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Sapphire Tablet – First Chapter

I could feel the broken bones in my arm scrape together under my skin, like wooden blocks covered in sandpaper. Puriel lifted me up from the pile of rubble that used to be my childhood home and carried me to the black sports car. It was so quiet, I thought my ears must have been damaged, but then I could hear Puriel’s voice. He was asking me something, something about how to drive the car. I shrugged and rolled my head.

I’d been in JDRI since I was nine, and driving lessons were never on the curriculum. I looked around for Sitri, why wasn’t he driving? Then I saw him, or at least the dark furry shape he’d become. The impossibly large, wolf-like creature. He was waiting for us in the middle of the road. Howling at us. Puriel finally figured out the mechanics and the car screeched out of the suburban coldesac. I could hear sirens getting louder, and we passed several police cars and an ambulance. I blinked against the harsh flashing lights. Puriel kept checking the skies. I looked up as well, expecting a helicopter, but instead I saw a flash of wings and a glimmer of silver shapes, illuminated by the early light. The sun hadn’t risen yet, so I only saw silhouettes against the dark sky, but I knew what they were. Hunters. Dozens of them.

“Why aren’t they attacking us?” I asked. 

“I don’t know,” Puriel said. “But Zeus isn’t going to want us to reach Nevah. Not with the shears.

The Golden Shears. 

I looked down, and sure enough, my pale fingers were still clenched around the golden metal, almost like they’d melded with my fist. My arm looked like a spiked hammer. The shears radiated power, and I could feel a pulsing. A throbbing through my whole body. I didn’t know if it was my own heartbeat, or the shears. 

My hands felt sticky, and I realized they were covered with bright blue goo, that shimmered when I moved them. Pure divinity. Zeus’s blood. I shuddered, resisting the urge to wipe it against my clothes.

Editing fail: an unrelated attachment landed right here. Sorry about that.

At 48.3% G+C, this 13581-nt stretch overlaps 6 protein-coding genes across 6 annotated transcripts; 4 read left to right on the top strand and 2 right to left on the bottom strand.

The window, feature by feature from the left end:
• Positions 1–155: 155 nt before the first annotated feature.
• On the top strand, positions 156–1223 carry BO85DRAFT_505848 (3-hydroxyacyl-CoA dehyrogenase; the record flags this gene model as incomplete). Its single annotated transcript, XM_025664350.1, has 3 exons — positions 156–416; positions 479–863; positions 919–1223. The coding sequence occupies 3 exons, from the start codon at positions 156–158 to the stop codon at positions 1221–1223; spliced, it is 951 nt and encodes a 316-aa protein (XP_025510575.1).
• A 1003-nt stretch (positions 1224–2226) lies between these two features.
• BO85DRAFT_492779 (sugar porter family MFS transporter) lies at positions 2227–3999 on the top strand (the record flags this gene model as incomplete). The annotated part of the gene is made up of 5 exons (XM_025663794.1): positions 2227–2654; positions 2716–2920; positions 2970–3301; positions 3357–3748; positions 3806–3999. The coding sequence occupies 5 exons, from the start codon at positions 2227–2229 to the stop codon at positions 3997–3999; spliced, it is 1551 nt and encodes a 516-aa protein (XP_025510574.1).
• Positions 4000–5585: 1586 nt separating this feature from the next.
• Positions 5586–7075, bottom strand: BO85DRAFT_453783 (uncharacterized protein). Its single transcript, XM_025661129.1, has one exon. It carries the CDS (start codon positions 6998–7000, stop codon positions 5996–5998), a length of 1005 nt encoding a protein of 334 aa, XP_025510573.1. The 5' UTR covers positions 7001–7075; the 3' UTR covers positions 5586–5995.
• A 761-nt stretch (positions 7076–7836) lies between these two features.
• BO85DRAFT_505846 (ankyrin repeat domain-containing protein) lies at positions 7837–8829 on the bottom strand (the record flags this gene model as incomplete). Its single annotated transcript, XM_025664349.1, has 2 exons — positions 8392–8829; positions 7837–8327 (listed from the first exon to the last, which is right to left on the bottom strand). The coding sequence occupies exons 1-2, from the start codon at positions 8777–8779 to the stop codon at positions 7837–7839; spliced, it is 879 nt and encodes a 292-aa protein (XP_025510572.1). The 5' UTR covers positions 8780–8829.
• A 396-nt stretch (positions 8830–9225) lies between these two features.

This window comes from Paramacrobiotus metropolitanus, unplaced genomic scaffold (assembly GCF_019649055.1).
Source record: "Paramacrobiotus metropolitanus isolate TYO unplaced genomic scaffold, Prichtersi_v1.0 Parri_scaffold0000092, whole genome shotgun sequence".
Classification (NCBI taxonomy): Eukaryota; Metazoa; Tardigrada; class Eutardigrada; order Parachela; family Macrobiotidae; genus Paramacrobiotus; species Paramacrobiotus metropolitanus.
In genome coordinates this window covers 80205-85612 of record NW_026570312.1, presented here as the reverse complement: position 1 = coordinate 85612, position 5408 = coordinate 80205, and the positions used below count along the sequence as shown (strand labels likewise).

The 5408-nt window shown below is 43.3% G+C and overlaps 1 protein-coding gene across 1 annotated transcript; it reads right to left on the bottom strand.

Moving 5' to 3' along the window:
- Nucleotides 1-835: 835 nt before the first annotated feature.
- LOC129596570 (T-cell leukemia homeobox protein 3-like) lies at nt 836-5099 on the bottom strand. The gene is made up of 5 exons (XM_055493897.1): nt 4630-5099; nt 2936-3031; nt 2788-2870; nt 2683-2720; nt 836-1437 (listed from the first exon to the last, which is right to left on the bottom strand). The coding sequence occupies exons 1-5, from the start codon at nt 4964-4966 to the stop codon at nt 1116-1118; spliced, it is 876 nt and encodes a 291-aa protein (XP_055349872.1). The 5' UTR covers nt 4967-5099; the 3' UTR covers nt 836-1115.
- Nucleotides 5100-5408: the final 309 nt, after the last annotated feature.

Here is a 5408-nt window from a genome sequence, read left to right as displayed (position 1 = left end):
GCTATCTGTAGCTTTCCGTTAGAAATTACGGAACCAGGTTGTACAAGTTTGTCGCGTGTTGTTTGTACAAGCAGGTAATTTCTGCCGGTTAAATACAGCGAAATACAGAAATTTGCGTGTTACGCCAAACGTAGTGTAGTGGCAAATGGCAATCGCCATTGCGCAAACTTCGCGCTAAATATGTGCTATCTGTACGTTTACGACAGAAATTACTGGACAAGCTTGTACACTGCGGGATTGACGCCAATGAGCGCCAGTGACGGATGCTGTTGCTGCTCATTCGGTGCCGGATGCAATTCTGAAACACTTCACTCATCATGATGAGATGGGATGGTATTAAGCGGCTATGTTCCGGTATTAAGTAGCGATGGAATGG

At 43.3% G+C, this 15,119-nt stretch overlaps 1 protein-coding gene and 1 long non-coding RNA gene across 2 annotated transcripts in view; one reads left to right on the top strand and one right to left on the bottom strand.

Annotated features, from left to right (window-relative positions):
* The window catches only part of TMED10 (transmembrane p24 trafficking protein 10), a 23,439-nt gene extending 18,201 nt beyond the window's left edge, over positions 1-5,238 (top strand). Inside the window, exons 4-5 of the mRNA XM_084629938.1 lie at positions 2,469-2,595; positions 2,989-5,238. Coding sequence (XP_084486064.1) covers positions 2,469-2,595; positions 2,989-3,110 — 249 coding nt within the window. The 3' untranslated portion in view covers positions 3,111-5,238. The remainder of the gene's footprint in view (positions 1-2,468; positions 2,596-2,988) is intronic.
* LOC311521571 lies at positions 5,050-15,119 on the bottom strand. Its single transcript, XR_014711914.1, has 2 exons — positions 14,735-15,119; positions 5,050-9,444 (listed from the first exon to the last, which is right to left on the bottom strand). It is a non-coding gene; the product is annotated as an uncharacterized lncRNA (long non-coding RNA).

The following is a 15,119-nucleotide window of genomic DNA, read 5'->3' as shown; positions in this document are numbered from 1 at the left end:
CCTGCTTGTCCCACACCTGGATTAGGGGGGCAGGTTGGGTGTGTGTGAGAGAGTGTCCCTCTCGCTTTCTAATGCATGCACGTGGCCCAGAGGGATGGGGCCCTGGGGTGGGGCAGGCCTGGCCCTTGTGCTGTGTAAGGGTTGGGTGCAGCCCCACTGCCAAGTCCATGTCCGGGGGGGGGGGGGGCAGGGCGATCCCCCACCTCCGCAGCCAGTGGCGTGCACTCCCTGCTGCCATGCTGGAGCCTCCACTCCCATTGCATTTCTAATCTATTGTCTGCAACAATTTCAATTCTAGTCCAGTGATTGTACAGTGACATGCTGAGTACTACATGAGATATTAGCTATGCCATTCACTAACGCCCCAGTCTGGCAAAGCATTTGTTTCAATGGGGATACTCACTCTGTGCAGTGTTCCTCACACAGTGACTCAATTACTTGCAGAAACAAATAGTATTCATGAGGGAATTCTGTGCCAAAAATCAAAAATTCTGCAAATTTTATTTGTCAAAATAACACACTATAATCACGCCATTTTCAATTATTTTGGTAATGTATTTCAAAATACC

“Do we have a towel or something?” I asked. 

Puriel looked physically pained, and his eyes were coal black, with unusually wide pupils. He stared at my hands with more than just concern. It was hunger. This much energy, right here, it was taking all his strength to restrain himself. 

“You… want this?” I asked, holding my wrists out.

Hunger took over his face, and for a moment I worried he was going to lose control and bite my hand off. Instead he reached for my hand and held it up to his mouth. He gently kissed my fingertips, and I felt his tongue flick over my skin. It should have been erotic, but it wasn’t. I knew this disgusted him as much as it disgusted me. But after what we’d been through, he needed strength. It must have taken a tremendous amount of willpower to resist Zeus, and Puriel had refused him. He’d given me the shears, and I’d stabbed Zeus in the thigh. Nobody could question his loyalty now. He’d had his shot at redemption, and he’d chosen us.

Tall fir trees tore past us. I looked behind us and saw Sitri keeping up, running impossibly fast. We were going nearly over 100 miles per hour. Puriel was hugging the curves tightly, his white knuckles gripping the wheel with singular focus. I couldn’t believe he’d never driven before.

The Olympic forest expanded before us, inviting us in—a hundred miles of virgin territory, as far as anyone else knew anyway. But up ahead, I could see the a small road that cut through the forest to Nevah; Able’s private sanctuary for heirs, roots and magical creatures. 

But something looked different this time. Something was blocking the road, some kind of wall. Puriel slammed on the brakes when we got close enough to see clearly. The wall was actually a tight lattice of hunters, their golden armor glistening, swords glowing with divine power. There were at least thirty, and streaks of light overhead told me more were arriving every second. They spread their wings in uniform, and it was like drawing the drapes closed. Puriel slammed on the brakes and the car screeched to a stop. I heard a growl as Sitri launched himself into the wall of hunters, barreling through the middle. He tossed one hunter up in the air with a flick of his jaw, and pinned another to the ground, tearing at its neck with bloody jowls.